Health Outcomes | Work-Related Musculoskeletal Disorders (WMSDs) Evaluation Measures
Health outcomes measures for WMSD prevention1-3
The effectiveness of WMSD prevention programs often depends on the intensity of program effort and the use of multiple interventions. For most health conditions, a rule of thumb is that the more programs implemented together as a package or campaign, the more successful the interventions will be.
- Determine levels of employee-reported WMSDs from employee health survey, health risk appraisal, or injury reports. Examples include:
- Gather data to identify jobs or work conditions that are most problematic, using sources such as injury and illness logs, medical records, and job analyses
- Determine the baseline percentage of employees with work exposures that increase the risk of WMSDs (e.g., repetitive motions, awkward postures)
- Look for signs of a potential WMSD in the workplace, such as frequent worker reports of aches and pains or tasks requiring repetitive forceful exertions
- Assess reports of decreasing focus on work assignments during late shifts or overtime
- Note: For estimating the population prevalence of arthritis, the CDC Arthritis Program recommends using self-reported data as the data source and using doctor-diagnosed arthritis as the case definition. Survey questions related to arthritis in state and national self-reported surveys can be found on the CDC Arthritis Program website
- Determine levels of diagnostic and treatment procedures related to WMSDs from health care and pharmaceutical claims data
- Determine employee knowledge, attitudes, and beliefs about WMSDs◦Measure employees’ knowledge of workplace ergonomics
- Assess employee awareness of existing workplace ergonomic and WMSD programs, policies and benefits
- Assess management attitudes regarding the importance of early detection and treatment of WMSDs for preventing impairment and disability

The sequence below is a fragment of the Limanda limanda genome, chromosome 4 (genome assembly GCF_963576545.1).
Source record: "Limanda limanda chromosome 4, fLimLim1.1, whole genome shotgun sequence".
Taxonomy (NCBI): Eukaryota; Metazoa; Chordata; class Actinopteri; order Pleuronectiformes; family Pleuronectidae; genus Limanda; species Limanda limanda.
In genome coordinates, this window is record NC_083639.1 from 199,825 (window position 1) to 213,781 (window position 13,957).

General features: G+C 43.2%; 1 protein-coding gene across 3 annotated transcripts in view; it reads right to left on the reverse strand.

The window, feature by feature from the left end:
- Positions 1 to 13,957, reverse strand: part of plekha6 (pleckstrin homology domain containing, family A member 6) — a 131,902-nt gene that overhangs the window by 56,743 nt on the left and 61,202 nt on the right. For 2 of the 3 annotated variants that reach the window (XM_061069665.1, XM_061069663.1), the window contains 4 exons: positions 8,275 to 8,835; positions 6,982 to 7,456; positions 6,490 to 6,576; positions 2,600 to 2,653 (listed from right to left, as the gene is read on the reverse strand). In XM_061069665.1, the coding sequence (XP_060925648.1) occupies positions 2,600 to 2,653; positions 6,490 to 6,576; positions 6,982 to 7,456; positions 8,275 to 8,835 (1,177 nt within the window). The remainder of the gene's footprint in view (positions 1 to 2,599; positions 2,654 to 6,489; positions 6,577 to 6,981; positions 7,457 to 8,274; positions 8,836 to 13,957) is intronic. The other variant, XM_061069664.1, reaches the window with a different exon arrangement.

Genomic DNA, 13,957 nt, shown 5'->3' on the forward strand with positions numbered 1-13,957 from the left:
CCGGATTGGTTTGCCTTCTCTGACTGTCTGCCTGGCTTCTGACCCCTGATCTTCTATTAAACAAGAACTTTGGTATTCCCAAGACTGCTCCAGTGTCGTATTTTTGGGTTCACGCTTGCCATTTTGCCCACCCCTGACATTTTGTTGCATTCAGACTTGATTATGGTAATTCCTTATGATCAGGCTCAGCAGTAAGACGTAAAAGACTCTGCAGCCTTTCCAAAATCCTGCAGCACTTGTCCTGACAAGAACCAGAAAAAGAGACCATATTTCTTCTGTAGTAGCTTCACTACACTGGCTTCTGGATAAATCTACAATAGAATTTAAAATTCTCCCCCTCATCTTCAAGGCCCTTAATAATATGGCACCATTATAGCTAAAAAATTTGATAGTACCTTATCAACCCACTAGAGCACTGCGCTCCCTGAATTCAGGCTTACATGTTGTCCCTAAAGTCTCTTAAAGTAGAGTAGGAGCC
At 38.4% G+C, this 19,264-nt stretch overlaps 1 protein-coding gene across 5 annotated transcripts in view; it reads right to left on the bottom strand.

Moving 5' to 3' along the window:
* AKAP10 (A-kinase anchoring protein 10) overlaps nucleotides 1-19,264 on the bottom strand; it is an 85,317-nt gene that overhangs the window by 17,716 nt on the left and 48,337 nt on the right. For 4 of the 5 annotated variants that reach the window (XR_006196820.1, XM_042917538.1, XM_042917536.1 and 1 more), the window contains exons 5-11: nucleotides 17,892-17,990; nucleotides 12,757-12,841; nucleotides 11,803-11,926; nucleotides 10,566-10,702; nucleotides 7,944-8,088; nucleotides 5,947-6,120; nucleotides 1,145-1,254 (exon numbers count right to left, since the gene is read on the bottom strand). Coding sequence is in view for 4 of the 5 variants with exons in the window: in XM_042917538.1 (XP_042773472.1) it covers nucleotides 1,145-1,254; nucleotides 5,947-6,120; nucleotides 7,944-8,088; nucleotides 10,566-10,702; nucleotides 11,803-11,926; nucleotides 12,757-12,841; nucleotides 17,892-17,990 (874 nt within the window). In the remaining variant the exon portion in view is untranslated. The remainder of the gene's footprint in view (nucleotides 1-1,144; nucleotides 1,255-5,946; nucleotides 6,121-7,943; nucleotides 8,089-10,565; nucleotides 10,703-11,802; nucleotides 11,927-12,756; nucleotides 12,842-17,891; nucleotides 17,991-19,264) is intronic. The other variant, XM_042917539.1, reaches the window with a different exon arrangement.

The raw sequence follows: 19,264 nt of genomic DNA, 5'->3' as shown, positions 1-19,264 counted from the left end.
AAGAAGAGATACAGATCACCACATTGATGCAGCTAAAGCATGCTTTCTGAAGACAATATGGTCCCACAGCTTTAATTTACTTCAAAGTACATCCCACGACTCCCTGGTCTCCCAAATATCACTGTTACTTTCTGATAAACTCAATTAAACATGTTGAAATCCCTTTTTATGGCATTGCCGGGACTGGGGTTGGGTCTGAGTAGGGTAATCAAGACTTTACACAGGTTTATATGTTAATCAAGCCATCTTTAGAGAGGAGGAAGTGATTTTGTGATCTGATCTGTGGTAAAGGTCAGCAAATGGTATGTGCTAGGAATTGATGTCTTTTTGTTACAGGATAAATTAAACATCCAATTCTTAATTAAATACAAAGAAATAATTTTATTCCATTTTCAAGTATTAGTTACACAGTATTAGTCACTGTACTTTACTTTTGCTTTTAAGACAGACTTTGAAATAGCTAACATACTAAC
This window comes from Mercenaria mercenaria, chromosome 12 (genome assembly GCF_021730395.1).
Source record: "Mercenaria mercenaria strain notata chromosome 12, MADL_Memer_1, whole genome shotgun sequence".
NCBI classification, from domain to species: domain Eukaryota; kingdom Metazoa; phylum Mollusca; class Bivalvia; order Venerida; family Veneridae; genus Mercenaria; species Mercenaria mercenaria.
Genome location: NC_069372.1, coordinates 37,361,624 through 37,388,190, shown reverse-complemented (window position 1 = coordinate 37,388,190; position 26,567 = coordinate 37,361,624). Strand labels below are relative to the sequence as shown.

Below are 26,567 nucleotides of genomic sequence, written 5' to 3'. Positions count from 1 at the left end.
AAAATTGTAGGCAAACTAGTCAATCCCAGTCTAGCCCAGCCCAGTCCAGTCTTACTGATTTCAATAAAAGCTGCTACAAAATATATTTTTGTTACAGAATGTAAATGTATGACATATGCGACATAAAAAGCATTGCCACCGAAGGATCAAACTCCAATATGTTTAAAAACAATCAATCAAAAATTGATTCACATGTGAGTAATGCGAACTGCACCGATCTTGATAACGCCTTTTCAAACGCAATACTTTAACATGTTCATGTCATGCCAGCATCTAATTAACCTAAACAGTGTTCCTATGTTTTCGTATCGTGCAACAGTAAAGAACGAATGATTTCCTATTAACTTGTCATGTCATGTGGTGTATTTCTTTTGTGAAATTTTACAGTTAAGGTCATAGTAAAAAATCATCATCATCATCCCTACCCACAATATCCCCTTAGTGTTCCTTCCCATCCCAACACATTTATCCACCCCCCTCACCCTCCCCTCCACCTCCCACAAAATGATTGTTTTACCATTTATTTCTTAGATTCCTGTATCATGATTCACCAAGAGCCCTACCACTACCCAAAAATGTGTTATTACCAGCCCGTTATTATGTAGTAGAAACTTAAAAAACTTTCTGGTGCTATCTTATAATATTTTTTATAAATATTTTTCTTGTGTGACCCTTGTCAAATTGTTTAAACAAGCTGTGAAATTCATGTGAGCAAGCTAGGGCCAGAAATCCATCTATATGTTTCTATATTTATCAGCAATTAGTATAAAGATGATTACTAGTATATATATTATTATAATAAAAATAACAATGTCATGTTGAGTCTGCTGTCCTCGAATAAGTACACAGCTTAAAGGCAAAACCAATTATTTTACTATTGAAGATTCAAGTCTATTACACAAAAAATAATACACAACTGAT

- Periodic repeats of baseline measures
- Analyze data on potential WMSDs risk environments and implement worksite risk reduction programs (see organizational change)
- Assess changes in percentage of employees reporting WMSDs◦Assess changes in percentage of employees with work exposures that increase the risk of WMSDs (e.g., repetitive motions, awkward postures)
- Assess reductions in WMSD reports after reducing environment risks and compare with baseline
- Determine changes in levels of diagnostic and treatment procedures related to WMSD from health care and pharmaceutical claims data
- Note that these data can be dramatically skewed by a few costly cases (e.g., newly diagnosed rheumatoid arthritis is generally far more costly to treat than many cases of osteoarthritis or gout)
- Assess changes in employee knowledge, attitudes, and beliefs about WMSDs
- Measure changes in employees’ knowledge of workplace ergonomics
- Assess changes in employee awareness of existing workplace ergonomic and WMSD programs, policies and benefits
- Assess changes in management attitudes regarding the importance of early detection and treatment of WMSDs for preventing impairment and disability
1. Centers for Disease Control and Prevention. Framework for program evaluation in public health. Morbidity and Mortality Weekly Report 1999;48(No. RR-11): 1-40.
2. Goetzel RZ, Ozminkowski RJ. Program evaluation. In: O’Donnell MP, editor. Health promotion in the workplace, 3rd edition. Albany, NY: Delmar Thomson Learning; 2002. p 116-165.
3. Weeks JL, Levy BS, Wagner GR, editors. Preventing occupational disease and injury. 2nd ed. Washington DC: American Public Health Association; 2005.
- Page last reviewed: February 1, 2018
- Page last updated: April 1, 2016
- Content source: